Mission controllers at the NASA Jet Propulsion Laboratory (JPL), in Pasadena, California, say that the Cassini spacecraft is now moving into an orbital position that enables it to capture images of the massive and beautiful rings surrounding the gas giant Saturn.
Cassini has been studying the planet, its ring systems and its moons, since achieving orbital insertion around the distant world, on July 1, 2004. For the past two years, it flew in an orbit that did not allow it to observe the planet's rings.
Now that the orbiter is changing course, it again passes above and below Saturn's equatorial plane. The drawback is that the spacecraft is now incapable of flying by interesting objects in the gas giant's orbit, such as the moons Enceladus and Titan.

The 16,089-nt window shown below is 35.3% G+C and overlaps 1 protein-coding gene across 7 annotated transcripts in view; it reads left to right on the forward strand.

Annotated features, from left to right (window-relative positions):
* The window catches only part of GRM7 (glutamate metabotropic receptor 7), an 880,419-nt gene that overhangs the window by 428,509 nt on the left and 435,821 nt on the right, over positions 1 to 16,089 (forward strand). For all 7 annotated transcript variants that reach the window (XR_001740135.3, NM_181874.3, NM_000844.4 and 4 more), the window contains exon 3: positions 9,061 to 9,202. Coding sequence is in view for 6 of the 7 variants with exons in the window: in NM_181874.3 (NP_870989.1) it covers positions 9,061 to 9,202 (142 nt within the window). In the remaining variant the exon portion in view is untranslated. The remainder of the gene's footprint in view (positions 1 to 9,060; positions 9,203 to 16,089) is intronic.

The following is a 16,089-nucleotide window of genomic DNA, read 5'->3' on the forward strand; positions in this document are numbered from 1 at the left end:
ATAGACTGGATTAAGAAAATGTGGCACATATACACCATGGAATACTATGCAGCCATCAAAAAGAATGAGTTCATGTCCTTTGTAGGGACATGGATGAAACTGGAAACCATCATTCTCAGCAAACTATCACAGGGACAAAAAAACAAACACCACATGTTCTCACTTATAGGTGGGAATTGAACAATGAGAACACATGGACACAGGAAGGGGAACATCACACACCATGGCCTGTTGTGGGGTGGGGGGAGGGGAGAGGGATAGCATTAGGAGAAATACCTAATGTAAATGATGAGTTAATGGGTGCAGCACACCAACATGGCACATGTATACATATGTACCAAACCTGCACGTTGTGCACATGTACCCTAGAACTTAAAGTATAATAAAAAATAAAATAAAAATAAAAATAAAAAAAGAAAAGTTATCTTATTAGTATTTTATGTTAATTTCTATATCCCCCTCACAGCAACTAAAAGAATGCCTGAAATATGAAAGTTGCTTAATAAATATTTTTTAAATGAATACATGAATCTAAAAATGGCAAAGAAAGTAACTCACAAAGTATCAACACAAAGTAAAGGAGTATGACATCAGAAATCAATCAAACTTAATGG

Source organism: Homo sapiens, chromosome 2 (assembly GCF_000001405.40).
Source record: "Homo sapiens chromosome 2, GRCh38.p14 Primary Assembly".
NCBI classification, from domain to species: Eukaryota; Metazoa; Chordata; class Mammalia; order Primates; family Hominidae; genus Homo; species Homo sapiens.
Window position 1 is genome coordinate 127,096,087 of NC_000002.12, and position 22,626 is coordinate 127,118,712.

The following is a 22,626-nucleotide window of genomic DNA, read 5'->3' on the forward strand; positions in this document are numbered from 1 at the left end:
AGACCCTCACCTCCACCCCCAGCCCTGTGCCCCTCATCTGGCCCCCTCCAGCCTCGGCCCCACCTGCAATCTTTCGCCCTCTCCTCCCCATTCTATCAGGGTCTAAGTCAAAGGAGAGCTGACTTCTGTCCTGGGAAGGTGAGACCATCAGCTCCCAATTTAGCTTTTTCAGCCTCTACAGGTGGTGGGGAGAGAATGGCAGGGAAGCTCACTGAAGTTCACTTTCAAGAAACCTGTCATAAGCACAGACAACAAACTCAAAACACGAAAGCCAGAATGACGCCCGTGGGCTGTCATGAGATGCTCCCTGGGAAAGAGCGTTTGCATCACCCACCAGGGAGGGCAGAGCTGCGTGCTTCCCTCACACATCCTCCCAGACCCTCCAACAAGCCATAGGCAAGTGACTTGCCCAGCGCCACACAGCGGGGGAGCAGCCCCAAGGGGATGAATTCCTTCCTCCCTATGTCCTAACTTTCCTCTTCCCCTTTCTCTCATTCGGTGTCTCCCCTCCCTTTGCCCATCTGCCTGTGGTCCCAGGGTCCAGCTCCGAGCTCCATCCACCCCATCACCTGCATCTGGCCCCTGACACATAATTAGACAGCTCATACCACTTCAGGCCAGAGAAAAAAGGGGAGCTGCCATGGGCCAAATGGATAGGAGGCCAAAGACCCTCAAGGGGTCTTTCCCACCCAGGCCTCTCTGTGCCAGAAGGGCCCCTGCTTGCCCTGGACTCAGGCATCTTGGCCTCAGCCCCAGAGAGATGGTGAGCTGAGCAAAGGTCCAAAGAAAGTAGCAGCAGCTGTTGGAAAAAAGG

“A group of scientists has restarted the team's studies of propeller-shaped gaps. These gaps are cleared out by objects that are smaller than known moons but larger than typical ring particles. Cassini scientists haven't seen propellers in two years,” a JPL press release informs.